• Croft says:

      If they are a ‘new university’ the temptation to start any return communication with ‘Polytechnic’ seems high, after all if they can’t get your name right why should you bother with theirs!

      I’m not sure mail merge quite explains it all as someone would have needed to incorrectly add ‘Lord’ in the Mr/Mrs field which almost guarantees problems.

      Then again I tend to open mail from my council with an expectation that there seems a direct relationship between the number of flashy photos and colours in the leaflets they send me and the number of basic errors.

    • Lord Norton says:

      Jonathan: I agree that having a peer as Chancellor is not a guarantee that the institution will know how to address him or her. Indeed, I know some peers who are not well versed on how to address other peers – and indeed themselves, when you see some of the headed notepaper: some use their forename (Lord Fred Bloggs) and some use the prefix The Right Honourable even though not members of the Privy Council (though we entitled to be so styled, it is not regarded as the done thing).

      • Croft says:

        The MoJ doesn’t use the style but by what authority I have no idea – the style was used officially by government by centuries but seems to have been discouraged in recent times without any royal authority for a change I can find.

      • The Duke of Waltham says:

        Croft, I see this trend as indicative of the Peerage’s fall in status over the 20th century, and the associated loss of prestige and influence which the House of Lords has suffered. Along with the decreasing use of honorifics, the developing practice regarding the style of “Rt Hon.” seems to imply that being a member of the political establishment is more important than the out-fashioned honour of being a peer. However, the House of Lords Act 1999 has, rather unexpectedly, given a second chance to an unelected upper house to prove its worth to the country. Even if ordinary usage of the style in question is not restored to peers (though I understand it accompanies their full name in legal documents and will presumably continue to do so, in contrast to Privy Counsellors), it is my hope that the increasingly appointed peerage will, in time, come to be associated with the same excellence that was honoured by the granting of hereditary titles to their original holders. This way we’d return to a state of affairs whereby being a peer meant being a legislator—sans the hereditary element—and the style “Lord” or “Baroness” would offer as immediate a recognisability of the holder’s status as the style “Senator” does in other countries. Provided that the House of Lords survives current government efforts, that is, and is allowed to improve its own appointments process.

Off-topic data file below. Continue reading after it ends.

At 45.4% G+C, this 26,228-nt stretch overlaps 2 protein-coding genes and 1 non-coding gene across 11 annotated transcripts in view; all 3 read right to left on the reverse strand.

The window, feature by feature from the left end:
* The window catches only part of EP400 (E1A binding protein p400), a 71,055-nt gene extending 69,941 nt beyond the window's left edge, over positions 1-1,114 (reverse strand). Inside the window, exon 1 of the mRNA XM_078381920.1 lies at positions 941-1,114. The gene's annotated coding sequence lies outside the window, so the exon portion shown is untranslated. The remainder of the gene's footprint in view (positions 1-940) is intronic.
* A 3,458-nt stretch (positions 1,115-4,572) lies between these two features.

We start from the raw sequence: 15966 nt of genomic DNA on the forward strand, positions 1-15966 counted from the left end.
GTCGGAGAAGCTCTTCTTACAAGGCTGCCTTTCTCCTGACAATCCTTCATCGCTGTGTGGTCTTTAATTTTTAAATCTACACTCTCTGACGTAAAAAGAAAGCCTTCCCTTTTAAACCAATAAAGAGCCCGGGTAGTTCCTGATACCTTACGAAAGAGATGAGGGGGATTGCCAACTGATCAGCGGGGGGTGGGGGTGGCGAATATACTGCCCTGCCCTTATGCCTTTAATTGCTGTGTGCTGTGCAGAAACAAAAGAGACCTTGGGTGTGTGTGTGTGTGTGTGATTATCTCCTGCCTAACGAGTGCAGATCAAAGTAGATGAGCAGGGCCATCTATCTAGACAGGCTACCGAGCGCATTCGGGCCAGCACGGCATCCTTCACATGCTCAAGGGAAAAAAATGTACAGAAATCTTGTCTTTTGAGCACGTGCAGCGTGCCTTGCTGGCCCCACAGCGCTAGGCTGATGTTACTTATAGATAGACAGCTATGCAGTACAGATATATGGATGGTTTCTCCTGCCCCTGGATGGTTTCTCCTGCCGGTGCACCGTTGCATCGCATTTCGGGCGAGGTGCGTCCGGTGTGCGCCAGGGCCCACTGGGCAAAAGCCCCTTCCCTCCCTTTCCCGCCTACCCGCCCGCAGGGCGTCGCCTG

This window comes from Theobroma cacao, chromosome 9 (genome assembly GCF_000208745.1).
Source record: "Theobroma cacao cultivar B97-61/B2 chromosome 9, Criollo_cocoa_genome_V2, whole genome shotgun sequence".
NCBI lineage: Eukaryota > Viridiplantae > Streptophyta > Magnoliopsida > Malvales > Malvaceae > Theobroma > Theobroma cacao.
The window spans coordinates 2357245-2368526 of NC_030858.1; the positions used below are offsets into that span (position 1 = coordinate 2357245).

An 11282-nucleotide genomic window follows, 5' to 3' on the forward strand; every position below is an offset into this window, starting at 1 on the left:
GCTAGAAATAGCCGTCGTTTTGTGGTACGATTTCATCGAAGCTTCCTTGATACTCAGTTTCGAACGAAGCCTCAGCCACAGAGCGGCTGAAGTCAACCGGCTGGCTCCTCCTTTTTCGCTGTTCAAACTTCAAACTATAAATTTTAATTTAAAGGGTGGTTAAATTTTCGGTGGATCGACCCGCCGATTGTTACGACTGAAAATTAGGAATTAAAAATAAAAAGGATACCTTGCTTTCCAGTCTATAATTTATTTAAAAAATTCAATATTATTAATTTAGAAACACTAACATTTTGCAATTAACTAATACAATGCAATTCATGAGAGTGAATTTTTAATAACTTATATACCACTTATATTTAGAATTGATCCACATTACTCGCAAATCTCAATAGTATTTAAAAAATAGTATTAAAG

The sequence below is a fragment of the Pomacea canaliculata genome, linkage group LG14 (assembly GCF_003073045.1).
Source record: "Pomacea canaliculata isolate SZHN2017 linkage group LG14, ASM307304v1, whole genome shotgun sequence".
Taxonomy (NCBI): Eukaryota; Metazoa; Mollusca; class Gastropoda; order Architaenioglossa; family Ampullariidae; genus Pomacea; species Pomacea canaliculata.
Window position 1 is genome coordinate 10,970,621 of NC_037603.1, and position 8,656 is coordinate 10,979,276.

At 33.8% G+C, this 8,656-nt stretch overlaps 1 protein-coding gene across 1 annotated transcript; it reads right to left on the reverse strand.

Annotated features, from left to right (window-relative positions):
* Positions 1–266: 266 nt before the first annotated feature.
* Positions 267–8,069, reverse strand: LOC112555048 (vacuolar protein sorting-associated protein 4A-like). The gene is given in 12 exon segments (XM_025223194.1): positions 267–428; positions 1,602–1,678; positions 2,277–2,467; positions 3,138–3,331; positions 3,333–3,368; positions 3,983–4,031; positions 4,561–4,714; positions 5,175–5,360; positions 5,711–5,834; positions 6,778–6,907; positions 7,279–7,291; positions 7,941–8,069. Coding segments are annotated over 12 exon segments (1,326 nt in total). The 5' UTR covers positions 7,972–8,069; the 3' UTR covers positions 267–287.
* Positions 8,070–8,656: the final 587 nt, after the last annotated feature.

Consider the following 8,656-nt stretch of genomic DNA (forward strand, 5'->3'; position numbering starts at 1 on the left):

2. Carl.H says:

    C`mon who actually addresses a letter correctly nowadays, certainly not any govervnment department, company or other that I`ve received mail from in a very long time.

    All that time I spent with Mrs.Pillay in English wasted, no commas or full stops, nothing. Does it get to the person it was intended ? If not we definitely posted it and the fact you haven`t received it is your problem and you now owe us “x” extra. Local authorities are very good at this one, along with sending back very personal data such as birth certificates, wage slips etc., by normal “go missing” post.

    • Lord Norton says:

      I think it is a sign of attention to detail if a letter is correctly addressed. I know people get irritated if their names appear incorrectly. For the purpose of influencing parliamentarians, it is important to show that the letter is personally directed at the recipient and not some circular. Letters that open ‘Dear MP/peer’ are not exactly going to achieve instant attention. The first letter that I received that was incorrectly addressed was at least handwritten, whereas the second was machine generated.